(Paramount Pictures) Henry Ford did not invent the automobile. But he likely invented modern life. He then used his fortune to build Greenfield Village, a park dedicated to the preservation of the horse-and-buggy world he had nudged to the past.
The further we go with technology, the more we have a fascination with the past. As the future becomes more artificial, we come to know the past as the only thing more grounded and authentic. So if the kids go online to buy vinyl records or swanky fedoras, it makes more sense than it appears.
With all the technological wizardry in filmmaking, nostalgia and sentimentality are increasing forces in this summer’s movies. The nostalgia wave extends from the Spielberg-retro Super 8 to the artiest of arties, Tree of Life. Woody Allen’s Midnight in Paris, the surprise hit of the summer, is a study of the joys and risks of living in the past.
Captain America: The First Avenger is the summer’s final sweet indulgence in sentimentality – a 3-D tribute to 1940s retro-futurism and patriotic nostalgia. It shares imaginative space with Spielberg’s Raiders flicks and countless World War II movies. The tearjerking ending of this endearing truffle will almost make you stand and sing “We’ll Meet Again” without a hint of Kubrick’s irony.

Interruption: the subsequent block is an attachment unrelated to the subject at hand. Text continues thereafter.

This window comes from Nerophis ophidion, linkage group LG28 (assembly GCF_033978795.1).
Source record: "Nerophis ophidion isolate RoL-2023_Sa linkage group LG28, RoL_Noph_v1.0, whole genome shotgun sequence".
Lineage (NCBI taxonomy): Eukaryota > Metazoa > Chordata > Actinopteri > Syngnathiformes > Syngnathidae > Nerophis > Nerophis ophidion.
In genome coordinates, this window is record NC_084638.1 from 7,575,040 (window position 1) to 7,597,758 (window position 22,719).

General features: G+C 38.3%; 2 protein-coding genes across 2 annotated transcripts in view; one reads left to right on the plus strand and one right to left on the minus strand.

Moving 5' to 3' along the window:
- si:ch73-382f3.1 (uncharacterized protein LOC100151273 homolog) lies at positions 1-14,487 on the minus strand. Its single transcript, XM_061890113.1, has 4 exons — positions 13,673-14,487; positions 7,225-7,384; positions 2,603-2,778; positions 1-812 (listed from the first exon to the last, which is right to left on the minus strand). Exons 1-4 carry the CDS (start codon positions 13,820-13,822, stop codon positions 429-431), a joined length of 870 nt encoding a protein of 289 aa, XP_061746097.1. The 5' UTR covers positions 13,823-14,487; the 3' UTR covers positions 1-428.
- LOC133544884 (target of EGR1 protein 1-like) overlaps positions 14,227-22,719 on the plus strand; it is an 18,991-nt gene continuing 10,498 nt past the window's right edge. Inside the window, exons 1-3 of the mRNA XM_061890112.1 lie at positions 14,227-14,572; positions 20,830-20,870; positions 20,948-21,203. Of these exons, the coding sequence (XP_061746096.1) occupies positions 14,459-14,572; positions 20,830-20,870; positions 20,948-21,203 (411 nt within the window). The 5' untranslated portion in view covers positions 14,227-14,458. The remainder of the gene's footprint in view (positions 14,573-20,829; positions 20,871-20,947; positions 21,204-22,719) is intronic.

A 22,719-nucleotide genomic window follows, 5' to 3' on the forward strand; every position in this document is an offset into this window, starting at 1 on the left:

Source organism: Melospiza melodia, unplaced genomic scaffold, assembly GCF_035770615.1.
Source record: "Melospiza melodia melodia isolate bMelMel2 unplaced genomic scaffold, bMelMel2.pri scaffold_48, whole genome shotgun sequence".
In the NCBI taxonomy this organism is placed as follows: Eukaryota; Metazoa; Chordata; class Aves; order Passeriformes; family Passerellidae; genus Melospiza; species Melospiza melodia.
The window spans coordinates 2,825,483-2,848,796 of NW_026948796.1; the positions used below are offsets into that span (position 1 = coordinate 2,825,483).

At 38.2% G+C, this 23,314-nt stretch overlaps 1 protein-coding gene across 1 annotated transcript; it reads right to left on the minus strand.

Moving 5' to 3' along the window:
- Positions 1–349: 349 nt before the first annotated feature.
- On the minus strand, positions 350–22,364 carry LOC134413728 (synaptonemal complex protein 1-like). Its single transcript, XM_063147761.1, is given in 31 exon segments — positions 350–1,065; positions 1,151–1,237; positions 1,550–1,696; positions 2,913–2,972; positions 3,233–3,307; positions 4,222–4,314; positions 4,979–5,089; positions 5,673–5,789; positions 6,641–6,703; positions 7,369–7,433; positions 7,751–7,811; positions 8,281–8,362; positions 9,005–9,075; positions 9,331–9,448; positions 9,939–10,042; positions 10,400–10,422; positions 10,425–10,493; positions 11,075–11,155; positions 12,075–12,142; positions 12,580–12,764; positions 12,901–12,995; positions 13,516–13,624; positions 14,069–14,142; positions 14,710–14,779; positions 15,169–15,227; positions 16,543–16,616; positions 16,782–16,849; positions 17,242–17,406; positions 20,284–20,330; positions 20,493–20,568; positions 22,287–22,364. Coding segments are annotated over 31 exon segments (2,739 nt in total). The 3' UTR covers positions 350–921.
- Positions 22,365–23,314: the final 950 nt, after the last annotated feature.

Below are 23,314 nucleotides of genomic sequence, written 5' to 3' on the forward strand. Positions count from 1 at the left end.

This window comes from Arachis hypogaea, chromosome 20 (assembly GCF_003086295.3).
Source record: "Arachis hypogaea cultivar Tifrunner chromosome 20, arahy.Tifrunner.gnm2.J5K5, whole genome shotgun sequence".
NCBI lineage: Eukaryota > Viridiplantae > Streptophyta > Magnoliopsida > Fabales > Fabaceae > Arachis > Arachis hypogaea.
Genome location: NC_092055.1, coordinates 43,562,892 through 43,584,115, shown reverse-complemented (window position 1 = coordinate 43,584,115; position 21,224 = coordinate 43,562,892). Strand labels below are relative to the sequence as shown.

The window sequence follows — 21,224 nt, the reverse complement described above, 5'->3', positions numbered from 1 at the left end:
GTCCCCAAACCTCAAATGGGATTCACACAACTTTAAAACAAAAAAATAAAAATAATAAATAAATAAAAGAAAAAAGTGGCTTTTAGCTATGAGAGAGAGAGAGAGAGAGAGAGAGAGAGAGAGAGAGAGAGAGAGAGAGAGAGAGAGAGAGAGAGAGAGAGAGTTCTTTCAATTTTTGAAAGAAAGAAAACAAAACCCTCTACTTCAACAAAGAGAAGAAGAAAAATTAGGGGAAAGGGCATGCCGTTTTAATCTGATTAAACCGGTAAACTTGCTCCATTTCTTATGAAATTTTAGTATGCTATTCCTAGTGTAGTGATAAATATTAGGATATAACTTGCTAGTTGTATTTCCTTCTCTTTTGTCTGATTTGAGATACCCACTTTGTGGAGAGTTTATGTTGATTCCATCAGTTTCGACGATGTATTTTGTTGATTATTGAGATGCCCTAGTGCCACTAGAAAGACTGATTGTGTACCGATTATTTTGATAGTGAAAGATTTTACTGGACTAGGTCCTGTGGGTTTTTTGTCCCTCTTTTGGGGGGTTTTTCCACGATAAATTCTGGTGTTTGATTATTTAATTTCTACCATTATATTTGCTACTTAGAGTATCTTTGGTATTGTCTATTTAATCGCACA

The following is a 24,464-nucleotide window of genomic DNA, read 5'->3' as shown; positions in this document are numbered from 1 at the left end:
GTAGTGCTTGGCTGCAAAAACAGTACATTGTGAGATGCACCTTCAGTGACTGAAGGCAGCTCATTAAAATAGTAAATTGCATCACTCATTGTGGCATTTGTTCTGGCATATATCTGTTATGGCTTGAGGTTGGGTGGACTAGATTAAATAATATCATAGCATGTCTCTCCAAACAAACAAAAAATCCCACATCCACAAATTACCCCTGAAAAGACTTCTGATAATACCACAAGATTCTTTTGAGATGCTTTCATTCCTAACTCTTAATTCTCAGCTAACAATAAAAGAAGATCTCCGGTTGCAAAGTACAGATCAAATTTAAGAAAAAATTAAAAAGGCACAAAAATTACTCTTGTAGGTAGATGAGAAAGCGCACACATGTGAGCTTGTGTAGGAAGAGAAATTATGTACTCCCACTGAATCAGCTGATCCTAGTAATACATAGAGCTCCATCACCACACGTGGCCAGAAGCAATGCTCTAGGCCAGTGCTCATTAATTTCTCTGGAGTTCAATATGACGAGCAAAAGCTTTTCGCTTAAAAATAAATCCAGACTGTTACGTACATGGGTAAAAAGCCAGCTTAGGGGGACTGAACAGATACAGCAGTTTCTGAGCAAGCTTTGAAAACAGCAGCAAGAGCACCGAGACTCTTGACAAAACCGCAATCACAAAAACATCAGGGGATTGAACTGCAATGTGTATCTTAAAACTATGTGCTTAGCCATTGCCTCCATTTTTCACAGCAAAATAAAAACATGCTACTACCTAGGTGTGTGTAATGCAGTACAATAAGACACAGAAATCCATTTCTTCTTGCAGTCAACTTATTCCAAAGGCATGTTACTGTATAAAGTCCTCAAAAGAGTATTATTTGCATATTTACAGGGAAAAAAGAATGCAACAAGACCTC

Captain America ambles along in this glorified past, when America believed itself an Arsenal of Decency and the nation believed in better living through chemistry. American power is undeniably beneficial. Science advances with flying car optimism. Love is something delayed in the name of duty. It is as if revisionism never happened, warmly embracing the nation’s most idealistic values.
Captain America is born out of this innocent time, when a science experiment to create a perfect supersoldier would seem like a great idea. It’s all the better to fight HYDRA – the Nazis’ scientific division – headed by the mutant Red Skull (Hugo Weaving) who wants to teach Hitler a thing or two about mass murder. Steve Rogers (Chris Evans) is a flimsy asthmatic chosen by a loopy professor (Stanley Tucci) to transform into a superhunk. Captain America becomes the model of humble power sticking up for the little guy.
With its amber-coated vision of burly GIs, saluting chorus girls, black-booted villains, and a wildly pretty compatriot fighting in the perfect red lipstick, Captain America is something more than a fun summer ride. It’s a yearning for the innocence of yesteryear. Just as much, it yearns for the ways that movies used to make us feel.
Why We Like It: nostalgic glow, theatrical style, an unusual superhero film